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Old Oct 20, 2012, 09:26 AM   #26
balamw
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Quote:
Originally Posted by subsonix View Post
Could you elaborate on this? If you subtract the system latency in a stable system what you are left with is the actual response time, if the input is sampled fast enough you should be able to get sub ms accuracy.

Things that you can not control, remain uncontrollable low latency or not.
I'd agree with you if one were trying to measure the operator's response time, but that does not seem to be what the experiment is about.

If the uncontrollable operator's response time is 200+/-50 ms is there really any point in getting the hardware to operate in sub ms?

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Old Oct 20, 2012, 09:53 AM   #27
subsonix
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Originally Posted by balamw View Post
I'd agree with you if one were trying to measure the operator's response time, but that does not seem to be what the experiment is about.

If the uncontrollable operator's response time is 200+/-50 ms is there really any point in getting the hardware to operate in sub ms?

B
That may be very well be true for infants, otherwise 200ms is quite a lot, you could easily tap your finger faster on a table desktop for example.

Here's two rimshot samples separated by 200ms: http://f.cl.ly/items/1g3q0j2u1I2m3b2n173I/200ms.mp3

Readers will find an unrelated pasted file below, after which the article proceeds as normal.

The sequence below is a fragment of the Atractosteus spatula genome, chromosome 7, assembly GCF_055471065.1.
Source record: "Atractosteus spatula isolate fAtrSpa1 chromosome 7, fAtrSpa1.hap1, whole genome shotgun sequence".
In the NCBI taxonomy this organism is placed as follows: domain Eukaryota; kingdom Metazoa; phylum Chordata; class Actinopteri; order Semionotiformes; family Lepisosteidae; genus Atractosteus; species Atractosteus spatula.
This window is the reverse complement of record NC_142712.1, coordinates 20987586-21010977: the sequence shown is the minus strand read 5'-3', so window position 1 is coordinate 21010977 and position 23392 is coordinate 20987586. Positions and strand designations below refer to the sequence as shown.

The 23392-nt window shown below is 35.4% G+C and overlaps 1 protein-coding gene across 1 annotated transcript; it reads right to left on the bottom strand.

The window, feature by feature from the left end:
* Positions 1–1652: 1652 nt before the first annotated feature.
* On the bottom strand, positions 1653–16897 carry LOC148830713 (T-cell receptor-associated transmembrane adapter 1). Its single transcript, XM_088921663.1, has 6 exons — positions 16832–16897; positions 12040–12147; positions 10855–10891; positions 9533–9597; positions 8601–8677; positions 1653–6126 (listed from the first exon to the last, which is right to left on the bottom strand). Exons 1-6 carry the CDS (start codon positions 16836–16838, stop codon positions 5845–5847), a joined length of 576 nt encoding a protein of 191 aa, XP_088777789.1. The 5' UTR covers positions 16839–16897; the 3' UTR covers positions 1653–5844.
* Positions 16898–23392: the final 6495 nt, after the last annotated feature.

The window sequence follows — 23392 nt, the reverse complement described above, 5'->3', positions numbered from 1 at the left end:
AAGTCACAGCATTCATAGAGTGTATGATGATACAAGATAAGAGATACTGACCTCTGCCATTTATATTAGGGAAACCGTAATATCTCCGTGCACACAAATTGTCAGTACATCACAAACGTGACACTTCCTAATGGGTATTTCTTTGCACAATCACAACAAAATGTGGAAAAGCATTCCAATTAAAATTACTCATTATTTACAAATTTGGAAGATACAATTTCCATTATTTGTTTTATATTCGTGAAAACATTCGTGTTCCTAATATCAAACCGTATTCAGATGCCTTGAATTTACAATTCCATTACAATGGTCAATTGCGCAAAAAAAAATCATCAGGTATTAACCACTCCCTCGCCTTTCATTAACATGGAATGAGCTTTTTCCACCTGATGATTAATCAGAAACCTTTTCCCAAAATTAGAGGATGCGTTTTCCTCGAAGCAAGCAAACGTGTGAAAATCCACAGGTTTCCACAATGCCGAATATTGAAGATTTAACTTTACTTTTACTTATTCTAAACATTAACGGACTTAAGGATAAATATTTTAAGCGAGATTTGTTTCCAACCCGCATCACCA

I get your point and it seems like it would be more important to achieve consistency than sub ms accuracy, but it's interesting to see how it can be solved and meeting flutillie's supervisors demands.
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Old Oct 20, 2012, 11:18 AM   #28
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Quote:
Originally Posted by subsonix View Post
That may be very well be true for infants, otherwise 200ms is quite a lot, you could easily tap your finger faster on a table desktop for example.

Here's two rimshot samples separated by 200ms: http://f.cl.ly/items/1g3q0j2u1I2m3b2n173I/200ms.mp3
The problem is a reaction-time issue, not a rhythmic-output issue. And it's reaction-time of both the infant and the person observing the infant.

Reaction time is the latency from the presentation of a stimulus to the output that is considered recognition of the stimulus (perception time + movement time). A rimshot or repeated finger-tap has no external stimulus to be perceived.

The drummer or finger-tapper is using an internal rhythmic generator to produce output, not the perception of a randomly occurring external event.

In digital circuit terms, it's the difference between an input-to-output latency vs. a signal-generator latency. If the software reads the input and flips the output after a calculation, it's completely different than if the software simply outputs a regular series of internally generated data.
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Old Oct 20, 2012, 11:30 AM   #29
subsonix
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Originally Posted by chown33 View Post
The problem is a reaction-time issue, not a rhythmic-output issue. And it's reaction-time of both the infant and the person observing the infant.
I understand this, the sample is there to give a feel for 200ms. Without it it's very much like large numbers, it's hard to get a intuitive feel for if it's a lot or little with just a figure without any frame of reference.

Quote:
Originally Posted by chown33 View Post
Reaction time is the latency from the presentation of a stimulus to the output that is considered recognition of the stimulus (perception time + movement time). A rimshot or repeated finger-tap has no external stimulus to be perceived.

The drummer or finger-tapper is using an internal rhythmic generator to produce output, not the perception of a randomly occurring external event.